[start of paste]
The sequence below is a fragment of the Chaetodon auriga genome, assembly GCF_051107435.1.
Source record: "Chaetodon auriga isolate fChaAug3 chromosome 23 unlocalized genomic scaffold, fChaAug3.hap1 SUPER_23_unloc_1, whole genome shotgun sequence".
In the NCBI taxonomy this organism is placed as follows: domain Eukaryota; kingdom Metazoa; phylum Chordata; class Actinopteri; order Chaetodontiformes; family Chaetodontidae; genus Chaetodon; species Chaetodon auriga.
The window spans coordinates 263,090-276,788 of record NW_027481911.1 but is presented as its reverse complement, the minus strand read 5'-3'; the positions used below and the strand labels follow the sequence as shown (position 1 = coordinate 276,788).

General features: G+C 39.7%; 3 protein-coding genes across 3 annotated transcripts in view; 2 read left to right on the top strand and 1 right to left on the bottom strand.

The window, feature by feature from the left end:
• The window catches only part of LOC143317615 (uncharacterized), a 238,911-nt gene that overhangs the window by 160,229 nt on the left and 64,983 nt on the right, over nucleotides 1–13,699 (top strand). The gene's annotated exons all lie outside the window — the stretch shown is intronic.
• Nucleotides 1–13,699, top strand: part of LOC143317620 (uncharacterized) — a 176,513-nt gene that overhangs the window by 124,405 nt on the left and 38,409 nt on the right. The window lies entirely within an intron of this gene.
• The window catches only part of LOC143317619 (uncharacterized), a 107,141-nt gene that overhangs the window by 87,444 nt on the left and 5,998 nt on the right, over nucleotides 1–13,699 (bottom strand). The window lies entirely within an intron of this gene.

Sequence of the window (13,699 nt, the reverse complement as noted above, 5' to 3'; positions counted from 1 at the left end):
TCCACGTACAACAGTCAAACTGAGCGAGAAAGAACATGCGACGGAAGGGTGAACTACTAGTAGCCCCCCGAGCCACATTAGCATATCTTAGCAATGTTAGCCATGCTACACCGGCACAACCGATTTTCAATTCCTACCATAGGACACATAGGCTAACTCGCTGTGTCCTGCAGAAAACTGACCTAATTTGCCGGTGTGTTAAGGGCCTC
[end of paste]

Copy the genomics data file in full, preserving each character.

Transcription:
The sequence below is a fragment of the Chaetodon auriga genome, assembly GCF_051107435.1.
Source record: "Chaetodon auriga isolate fChaAug3 chromosome 23 unlocalized genomic scaffold, fChaAug3.hap1 SUPER_23_unloc_1, whole genome shotgun sequence".
In the NCBI taxonomy this organism is placed as follows: domain Eukaryota; kingdom Metazoa; phylum Chordata; class Actinopteri; order Chaetodontiformes; family Chaetodontidae; genus Chaetodon; species Chaetodon auriga.
The window spans coordinates 263,090-276,788 of record NW_027481911.1 but is presented as its reverse complement, the minus strand read 5'-3'; the positions used below and the strand labels follow the sequence as shown (position 1 = coordinate 276,788).

General features: G+C 39.7%; 3 protein-coding genes across 3 annotated transcripts in view; 2 read left to right on the top strand and 1 right to left on the bottom strand.

The window, feature by feature from the left end:
• The window catches only part of LOC143317615 (uncharacterized), a 238,911-nt gene that overhangs the window by 160,229 nt on the left and 64,983 nt on the right, over nucleotides 1–13,699 (top strand). The gene's annotated exons all lie outside the window — the stretch shown is intronic.
• Nucleotides 1–13,699, top strand: part of LOC143317620 (uncharacterized) — a 176,513-nt gene that overhangs the window by 124,405 nt on the left and 38,409 nt on the right. The window lies entirely within an intron of this gene.
• The window catches only part of LOC143317619 (uncharacterized), a 107,141-nt gene that overhangs the window by 87,444 nt on the left and 5,998 nt on the right, over nucleotides 1–13,699 (bottom strand). The window lies entirely within an intron of this gene.

Sequence of the window (13,699 nt, the reverse complement as noted above, 5' to 3'; positions counted from 1 at the left end):
TCCACGTACAACAGTCAAACTGAGCGAGAAAGAACATGCGACGGAAGGGTGAACTACTAGTAGCCCCCCGAGCCACATTAGCATATCTTAGCAATGTTAGCCATGCTACACCGGCACAACCGATTTTCAATTCCTACCATAGGACACATAGGCTAACTCGCTGTGTCCTGCAGAAAACTGACCTAATTTGCCGGTGTGTTAAGGGCCTC